With the first month of storage injection season now behind us, the weekly storage report from Energy Information Administration (EIA) shows U.S. natural gas stocks at about 850 Bcf higher than last year. While the surplus vs. 2015 has contracted from over 1,000 Bcf at the start of injection season April 1, it has a long way to go before the gas market is out of the woods, and prices are reflecting that. The CME/NYMEX Henry Hub contract for June delivery settled Wednesday at $2.141/MMBtu, down 68 (24%) from last year, and the balance-of-summer strip is priced at an average $2.408/MMBtu as of yesterday’s settles, 48 cents (17%) lower than a year ago. Given the sheer size of the overhang at this point, the pace of the surplus contraction will be at least as important to price direction as the fact that it is contracting. Today we look at the various supply and demand factors that could either help or hinder the market to whittle down the storage surplus this summer.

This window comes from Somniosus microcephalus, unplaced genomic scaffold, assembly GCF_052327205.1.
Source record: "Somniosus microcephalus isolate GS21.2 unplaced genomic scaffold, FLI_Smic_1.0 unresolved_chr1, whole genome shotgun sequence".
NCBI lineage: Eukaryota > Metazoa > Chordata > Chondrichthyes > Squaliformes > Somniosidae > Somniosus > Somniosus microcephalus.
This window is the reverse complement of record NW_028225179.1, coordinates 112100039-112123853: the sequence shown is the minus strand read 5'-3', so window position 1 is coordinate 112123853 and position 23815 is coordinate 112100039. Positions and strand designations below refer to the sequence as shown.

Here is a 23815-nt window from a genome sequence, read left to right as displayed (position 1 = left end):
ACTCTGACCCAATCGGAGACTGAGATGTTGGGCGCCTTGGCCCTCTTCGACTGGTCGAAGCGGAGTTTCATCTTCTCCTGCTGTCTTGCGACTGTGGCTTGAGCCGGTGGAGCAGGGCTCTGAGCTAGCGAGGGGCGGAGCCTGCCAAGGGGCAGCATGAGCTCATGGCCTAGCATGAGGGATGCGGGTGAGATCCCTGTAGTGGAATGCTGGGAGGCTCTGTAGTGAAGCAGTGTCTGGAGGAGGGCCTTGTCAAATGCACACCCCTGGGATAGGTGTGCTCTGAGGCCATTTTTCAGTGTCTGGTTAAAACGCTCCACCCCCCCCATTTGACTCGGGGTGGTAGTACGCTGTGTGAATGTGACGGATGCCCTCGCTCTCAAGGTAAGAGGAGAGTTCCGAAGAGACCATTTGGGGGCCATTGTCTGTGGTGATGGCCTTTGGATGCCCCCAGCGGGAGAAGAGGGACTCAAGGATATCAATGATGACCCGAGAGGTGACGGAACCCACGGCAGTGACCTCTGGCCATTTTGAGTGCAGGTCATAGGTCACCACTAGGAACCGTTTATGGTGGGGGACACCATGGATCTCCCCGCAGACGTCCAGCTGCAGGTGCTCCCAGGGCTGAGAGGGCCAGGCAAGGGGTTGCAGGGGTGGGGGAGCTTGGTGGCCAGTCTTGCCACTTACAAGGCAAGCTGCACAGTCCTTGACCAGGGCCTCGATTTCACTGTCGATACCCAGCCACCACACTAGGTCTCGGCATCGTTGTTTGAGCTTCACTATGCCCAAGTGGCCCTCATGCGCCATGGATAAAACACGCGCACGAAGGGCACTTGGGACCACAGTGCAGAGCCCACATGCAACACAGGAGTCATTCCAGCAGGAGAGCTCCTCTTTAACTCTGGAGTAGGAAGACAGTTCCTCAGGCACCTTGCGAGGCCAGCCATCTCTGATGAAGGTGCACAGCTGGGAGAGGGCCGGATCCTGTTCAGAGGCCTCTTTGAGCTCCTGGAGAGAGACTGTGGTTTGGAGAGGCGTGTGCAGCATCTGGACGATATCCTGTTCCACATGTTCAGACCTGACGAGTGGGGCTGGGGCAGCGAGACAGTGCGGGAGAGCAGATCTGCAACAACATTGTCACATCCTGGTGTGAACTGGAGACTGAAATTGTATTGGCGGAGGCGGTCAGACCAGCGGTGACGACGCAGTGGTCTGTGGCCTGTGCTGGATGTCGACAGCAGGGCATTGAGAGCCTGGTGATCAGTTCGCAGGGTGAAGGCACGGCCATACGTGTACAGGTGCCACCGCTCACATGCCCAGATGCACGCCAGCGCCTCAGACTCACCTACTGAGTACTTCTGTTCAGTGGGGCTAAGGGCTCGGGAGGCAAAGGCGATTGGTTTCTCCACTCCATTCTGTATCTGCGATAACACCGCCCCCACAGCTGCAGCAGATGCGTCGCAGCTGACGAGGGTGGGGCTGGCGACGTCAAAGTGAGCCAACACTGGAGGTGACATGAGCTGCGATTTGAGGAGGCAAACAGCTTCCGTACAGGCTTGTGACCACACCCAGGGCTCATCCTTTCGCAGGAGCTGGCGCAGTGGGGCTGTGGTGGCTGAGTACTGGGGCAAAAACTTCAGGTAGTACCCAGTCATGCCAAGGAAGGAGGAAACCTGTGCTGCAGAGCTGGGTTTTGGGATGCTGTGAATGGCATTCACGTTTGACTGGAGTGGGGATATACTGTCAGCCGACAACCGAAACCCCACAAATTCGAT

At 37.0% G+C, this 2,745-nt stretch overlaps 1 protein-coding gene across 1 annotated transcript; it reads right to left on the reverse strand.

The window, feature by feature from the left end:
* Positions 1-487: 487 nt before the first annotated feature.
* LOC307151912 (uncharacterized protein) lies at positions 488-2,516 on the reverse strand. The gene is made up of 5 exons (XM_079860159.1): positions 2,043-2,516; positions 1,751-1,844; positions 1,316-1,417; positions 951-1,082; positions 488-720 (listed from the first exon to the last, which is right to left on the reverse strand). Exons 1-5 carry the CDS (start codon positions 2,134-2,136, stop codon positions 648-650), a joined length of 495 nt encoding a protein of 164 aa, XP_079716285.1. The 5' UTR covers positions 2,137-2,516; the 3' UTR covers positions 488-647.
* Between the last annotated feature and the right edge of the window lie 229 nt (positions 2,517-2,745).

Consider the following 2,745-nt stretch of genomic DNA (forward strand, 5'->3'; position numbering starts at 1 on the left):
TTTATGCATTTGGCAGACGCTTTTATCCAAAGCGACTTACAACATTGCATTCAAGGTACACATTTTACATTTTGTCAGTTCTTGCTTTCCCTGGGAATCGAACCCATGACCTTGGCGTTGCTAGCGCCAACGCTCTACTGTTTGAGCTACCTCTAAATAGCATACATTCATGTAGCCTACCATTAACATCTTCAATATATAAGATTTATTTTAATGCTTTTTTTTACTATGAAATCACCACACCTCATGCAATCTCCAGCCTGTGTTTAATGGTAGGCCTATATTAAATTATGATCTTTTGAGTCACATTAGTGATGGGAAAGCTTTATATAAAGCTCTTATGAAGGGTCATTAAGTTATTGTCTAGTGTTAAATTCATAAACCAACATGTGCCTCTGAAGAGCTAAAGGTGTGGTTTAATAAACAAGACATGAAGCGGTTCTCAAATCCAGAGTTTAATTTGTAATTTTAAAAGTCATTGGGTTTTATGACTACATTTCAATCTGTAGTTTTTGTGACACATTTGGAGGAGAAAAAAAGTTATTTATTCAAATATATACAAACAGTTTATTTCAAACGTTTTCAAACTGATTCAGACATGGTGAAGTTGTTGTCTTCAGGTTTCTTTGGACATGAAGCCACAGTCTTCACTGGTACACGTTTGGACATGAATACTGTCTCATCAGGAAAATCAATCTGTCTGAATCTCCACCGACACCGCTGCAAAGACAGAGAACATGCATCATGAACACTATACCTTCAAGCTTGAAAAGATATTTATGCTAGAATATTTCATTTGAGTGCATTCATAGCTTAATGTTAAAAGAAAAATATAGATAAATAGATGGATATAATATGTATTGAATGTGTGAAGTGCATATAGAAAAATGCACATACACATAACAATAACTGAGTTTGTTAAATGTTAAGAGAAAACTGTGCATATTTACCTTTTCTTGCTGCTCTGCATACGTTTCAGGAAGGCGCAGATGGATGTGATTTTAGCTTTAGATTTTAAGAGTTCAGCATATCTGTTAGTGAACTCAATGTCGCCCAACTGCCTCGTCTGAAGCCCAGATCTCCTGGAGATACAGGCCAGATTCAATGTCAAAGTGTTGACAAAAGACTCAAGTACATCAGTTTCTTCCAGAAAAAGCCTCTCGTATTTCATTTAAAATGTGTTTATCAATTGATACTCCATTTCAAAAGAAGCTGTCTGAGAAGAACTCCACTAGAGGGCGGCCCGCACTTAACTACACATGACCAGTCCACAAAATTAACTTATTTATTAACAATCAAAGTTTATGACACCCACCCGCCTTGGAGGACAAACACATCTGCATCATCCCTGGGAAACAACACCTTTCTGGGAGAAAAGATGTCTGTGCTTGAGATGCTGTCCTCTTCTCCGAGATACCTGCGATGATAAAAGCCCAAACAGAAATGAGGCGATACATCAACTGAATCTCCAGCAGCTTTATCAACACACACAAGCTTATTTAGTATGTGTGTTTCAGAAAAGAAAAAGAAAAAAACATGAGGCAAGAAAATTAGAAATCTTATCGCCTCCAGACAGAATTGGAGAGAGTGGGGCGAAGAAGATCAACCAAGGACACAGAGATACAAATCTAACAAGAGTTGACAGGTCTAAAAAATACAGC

This is Part 3 of our natural gas supply/demand and storage update series, “Carry That Weight.” In Part 1 we recapped the 2015-16 winter supply/demand balance, which left the market with a record-high storage overhang by the start of the 2016 injection season (April 1 to October 31). In Part 2 we looked at what that overhang is likely to mean for this injection season: essentially that, given the size of the storage surplus, injections into storage will need to be consistently below what they have been historically in these months if the market is to prevent a storage capacity shortage (and further price discounts) by fall 2016. And that will require supply/demand to tighten relative to recent years, either due to lower supply or higher demand or some combination of the two.